- Consequently, the normally inert pool poses a special risk because it is a potential endogenous source of lead that can maintain BLLs long after exposure has ended.
Symptoms or health effects can also appear in the absence of significant current exposure because lead from past exposures can accumulate in the bones (endogenous source).
- In most cases, toxic BLLs reflect a mixture of current exposure to lead and endogenous contribution from previous exposure.
- An acute high exposure to lead can lead to high short-term BLLs and cause symptoms of acute lead poisoning.
It is important that primary care physicians:
- Evaluate a patient with potential lead poisoning,
- Examine potential current and past lead exposures,
- Look for other factors that affect the biokinetics of lead (such as pregnancy or poor nutrition), and
- Rule out lead poisoning in cases of unexplained seizures or coma.
- Children absorb a higher percentage of ingested lead than adults.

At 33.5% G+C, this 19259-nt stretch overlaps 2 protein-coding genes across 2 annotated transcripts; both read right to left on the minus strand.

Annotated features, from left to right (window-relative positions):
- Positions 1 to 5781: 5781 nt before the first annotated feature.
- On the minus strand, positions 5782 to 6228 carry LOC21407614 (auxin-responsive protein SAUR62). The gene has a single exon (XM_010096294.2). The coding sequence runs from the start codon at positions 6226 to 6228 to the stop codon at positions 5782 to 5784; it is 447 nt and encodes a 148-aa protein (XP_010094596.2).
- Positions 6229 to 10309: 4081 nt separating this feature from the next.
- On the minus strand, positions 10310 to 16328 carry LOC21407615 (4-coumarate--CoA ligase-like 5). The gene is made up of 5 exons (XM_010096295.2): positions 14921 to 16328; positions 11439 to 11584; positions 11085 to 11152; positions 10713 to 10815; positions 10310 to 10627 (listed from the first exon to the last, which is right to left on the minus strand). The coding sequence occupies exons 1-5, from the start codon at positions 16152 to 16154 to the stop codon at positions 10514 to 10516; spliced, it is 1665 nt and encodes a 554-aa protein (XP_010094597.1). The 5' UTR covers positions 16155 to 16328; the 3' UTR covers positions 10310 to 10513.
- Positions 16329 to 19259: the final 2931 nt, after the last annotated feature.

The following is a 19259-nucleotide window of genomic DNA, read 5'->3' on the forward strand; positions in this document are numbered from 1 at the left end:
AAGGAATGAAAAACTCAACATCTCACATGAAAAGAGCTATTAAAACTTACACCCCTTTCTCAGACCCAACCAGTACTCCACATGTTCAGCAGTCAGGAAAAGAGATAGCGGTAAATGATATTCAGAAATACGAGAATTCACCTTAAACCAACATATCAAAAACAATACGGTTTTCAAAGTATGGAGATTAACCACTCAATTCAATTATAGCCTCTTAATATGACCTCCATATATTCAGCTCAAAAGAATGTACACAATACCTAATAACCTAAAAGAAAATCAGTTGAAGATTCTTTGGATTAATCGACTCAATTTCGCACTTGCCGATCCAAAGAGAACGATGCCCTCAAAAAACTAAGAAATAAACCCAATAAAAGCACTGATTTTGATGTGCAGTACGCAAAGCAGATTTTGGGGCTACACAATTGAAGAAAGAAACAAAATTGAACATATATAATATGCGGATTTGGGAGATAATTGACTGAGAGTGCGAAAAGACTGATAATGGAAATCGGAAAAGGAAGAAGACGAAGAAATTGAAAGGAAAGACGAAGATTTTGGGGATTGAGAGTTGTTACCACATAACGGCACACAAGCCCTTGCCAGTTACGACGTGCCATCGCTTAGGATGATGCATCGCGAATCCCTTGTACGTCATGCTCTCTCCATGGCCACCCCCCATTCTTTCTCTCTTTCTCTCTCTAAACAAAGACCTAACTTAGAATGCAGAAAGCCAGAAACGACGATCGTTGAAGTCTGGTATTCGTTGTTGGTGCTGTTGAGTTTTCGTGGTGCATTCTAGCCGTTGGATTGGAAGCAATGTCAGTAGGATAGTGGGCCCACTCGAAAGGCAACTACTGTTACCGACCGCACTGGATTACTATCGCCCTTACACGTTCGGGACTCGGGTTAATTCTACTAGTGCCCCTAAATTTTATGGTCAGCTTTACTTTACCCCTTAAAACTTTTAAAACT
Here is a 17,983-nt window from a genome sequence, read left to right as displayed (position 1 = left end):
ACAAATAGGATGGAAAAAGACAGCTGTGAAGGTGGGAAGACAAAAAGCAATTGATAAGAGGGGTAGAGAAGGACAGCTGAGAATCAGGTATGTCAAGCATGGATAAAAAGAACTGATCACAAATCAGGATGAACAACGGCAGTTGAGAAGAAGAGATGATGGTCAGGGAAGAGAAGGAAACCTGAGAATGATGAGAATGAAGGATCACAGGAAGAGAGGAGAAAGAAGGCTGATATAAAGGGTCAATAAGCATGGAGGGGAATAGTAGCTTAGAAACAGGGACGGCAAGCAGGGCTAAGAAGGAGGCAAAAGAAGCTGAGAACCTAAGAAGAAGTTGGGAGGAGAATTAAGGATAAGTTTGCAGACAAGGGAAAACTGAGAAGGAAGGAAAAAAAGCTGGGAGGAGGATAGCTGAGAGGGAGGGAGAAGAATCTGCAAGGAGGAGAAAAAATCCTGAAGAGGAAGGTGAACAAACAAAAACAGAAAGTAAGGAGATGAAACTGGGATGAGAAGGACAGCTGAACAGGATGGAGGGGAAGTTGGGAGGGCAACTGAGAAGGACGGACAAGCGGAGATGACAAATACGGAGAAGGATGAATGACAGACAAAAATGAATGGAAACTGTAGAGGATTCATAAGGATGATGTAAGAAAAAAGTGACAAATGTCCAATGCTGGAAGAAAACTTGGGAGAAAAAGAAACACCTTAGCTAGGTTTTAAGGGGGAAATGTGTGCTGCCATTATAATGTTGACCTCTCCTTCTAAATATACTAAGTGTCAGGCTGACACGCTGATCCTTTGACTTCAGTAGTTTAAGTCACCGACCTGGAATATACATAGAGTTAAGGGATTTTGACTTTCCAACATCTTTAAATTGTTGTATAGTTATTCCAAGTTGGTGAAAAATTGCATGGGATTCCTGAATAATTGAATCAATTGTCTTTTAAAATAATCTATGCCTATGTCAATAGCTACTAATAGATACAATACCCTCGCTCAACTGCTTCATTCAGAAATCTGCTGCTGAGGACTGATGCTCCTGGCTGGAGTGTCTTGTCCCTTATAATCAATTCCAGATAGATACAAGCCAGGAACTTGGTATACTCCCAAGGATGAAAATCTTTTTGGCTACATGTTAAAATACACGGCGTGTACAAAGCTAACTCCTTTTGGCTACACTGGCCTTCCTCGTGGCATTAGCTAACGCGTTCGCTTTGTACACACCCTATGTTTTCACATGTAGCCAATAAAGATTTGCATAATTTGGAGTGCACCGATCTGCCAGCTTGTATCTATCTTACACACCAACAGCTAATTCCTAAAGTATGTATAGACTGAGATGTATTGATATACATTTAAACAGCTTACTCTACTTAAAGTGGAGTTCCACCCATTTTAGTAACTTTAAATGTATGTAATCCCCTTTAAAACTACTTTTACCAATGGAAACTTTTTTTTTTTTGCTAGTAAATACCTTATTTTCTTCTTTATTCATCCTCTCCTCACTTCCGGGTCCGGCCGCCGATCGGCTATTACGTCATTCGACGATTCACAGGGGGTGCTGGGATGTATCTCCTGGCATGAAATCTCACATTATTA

- Once in the bloodstream, lead is primarily distributed among three compartments – blood, mineralizing tissue, and soft tissues. The bones and teeth of adults contain more than 95% of total lead in the body.
- In times of stress (particularly pregnancy and lactation), the body can mobilize lead stores, thereby increasing the level of lead in the blood.
- The half-life of lead in adult human blood has been estimated as 28 days.
- The body accumulates lead over a lifetime and normally releases it very slowly.
- Both past and current elevated exposures to lead increase patient risks for adverse health effects from lead.